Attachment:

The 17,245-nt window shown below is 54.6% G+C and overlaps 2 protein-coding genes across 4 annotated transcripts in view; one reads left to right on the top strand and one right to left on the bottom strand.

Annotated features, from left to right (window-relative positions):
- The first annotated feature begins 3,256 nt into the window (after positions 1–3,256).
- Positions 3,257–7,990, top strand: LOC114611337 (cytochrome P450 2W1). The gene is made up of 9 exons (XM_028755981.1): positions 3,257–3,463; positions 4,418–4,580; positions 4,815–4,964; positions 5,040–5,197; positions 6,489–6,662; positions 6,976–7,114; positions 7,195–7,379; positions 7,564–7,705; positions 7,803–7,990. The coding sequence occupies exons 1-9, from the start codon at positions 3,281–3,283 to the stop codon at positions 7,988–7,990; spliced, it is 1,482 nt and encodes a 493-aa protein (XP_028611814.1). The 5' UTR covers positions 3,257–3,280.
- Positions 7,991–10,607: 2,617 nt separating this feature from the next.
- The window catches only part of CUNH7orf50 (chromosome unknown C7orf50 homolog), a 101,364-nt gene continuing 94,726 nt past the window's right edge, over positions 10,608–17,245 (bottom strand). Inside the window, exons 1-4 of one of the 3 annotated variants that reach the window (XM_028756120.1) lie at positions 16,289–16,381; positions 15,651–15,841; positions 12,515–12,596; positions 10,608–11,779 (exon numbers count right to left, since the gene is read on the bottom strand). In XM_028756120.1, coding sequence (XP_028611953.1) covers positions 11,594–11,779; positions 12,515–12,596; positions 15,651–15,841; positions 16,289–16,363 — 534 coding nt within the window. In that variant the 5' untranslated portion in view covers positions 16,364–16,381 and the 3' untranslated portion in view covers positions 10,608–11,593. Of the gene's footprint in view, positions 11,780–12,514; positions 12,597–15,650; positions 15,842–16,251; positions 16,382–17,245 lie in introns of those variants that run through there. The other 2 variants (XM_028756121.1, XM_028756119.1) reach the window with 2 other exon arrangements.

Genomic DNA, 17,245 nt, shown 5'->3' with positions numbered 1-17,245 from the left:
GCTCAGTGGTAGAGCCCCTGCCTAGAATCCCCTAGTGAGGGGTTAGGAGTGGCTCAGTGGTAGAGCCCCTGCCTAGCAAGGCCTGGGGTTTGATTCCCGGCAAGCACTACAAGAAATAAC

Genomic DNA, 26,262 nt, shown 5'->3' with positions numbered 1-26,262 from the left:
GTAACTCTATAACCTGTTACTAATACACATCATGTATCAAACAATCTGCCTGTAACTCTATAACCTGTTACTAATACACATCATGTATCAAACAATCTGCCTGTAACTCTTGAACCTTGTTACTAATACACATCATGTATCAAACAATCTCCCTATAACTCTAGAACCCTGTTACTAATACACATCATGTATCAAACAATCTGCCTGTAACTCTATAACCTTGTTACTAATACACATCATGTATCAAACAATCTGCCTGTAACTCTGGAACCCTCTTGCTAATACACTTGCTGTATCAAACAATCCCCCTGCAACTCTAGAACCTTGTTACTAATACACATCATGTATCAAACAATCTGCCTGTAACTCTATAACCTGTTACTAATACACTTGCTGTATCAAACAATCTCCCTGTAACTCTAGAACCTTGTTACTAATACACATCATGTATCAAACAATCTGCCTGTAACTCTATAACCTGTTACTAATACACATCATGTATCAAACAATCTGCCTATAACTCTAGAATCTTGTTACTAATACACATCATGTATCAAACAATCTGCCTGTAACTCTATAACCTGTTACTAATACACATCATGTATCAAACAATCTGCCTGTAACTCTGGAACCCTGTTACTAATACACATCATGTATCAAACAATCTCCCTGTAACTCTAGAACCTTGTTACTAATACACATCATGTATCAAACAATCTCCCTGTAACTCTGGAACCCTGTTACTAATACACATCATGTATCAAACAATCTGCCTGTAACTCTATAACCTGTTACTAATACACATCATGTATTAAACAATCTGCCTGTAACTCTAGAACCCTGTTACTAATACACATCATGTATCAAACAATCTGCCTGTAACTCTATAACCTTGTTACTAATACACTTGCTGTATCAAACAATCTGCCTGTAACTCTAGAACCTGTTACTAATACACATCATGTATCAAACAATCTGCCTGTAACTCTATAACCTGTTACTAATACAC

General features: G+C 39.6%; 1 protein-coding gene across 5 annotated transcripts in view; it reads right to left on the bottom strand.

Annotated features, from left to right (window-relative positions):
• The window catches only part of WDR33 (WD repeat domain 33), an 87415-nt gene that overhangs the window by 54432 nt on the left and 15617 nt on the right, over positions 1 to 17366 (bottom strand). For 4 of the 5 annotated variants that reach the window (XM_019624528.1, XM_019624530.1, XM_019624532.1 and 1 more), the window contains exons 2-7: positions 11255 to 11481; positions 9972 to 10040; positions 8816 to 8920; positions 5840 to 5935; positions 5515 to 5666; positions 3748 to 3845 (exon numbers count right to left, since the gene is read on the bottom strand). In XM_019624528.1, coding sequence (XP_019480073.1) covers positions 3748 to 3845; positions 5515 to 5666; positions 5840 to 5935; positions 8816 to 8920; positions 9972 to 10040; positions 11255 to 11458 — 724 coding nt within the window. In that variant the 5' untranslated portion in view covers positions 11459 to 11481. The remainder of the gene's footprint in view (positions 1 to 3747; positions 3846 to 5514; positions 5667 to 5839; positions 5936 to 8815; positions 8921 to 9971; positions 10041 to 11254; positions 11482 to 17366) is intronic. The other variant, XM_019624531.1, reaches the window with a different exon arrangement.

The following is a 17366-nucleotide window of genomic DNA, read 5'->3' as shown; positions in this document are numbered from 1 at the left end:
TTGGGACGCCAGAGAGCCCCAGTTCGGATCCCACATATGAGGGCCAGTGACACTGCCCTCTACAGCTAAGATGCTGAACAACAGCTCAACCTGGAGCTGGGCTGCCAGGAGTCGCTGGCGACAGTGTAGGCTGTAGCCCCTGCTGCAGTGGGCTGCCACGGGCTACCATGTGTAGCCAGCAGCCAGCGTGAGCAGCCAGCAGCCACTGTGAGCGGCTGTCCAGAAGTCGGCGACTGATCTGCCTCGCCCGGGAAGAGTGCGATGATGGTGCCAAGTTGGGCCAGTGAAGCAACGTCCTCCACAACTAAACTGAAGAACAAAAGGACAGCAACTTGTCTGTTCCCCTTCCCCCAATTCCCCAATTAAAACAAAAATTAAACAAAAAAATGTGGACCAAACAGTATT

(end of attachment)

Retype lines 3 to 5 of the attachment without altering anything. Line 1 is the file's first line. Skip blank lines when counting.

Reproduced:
- The first annotated feature begins 3,256 nt into the window (after positions 1–3,256).
- Positions 3,257–7,990, top strand: LOC114611337 (cytochrome P450 2W1). The gene is made up of 9 exons (XM_028755981.1): positions 3,257–3,463; positions 4,418–4,580; positions 4,815–4,964; positions 5,040–5,197; positions 6,489–6,662; positions 6,976–7,114; positions 7,195–7,379; positions 7,564–7,705; positions 7,803–7,990. The coding sequence occupies exons 1-9, from the start codon at positions 3,281–3,283 to the stop codon at positions 7,988–7,990; spliced, it is 1,482 nt and encodes a 493-aa protein (XP_028611814.1). The 5' UTR covers positions 3,257–3,280.
- Positions 7,991–10,607: 2,617 nt separating this feature from the next.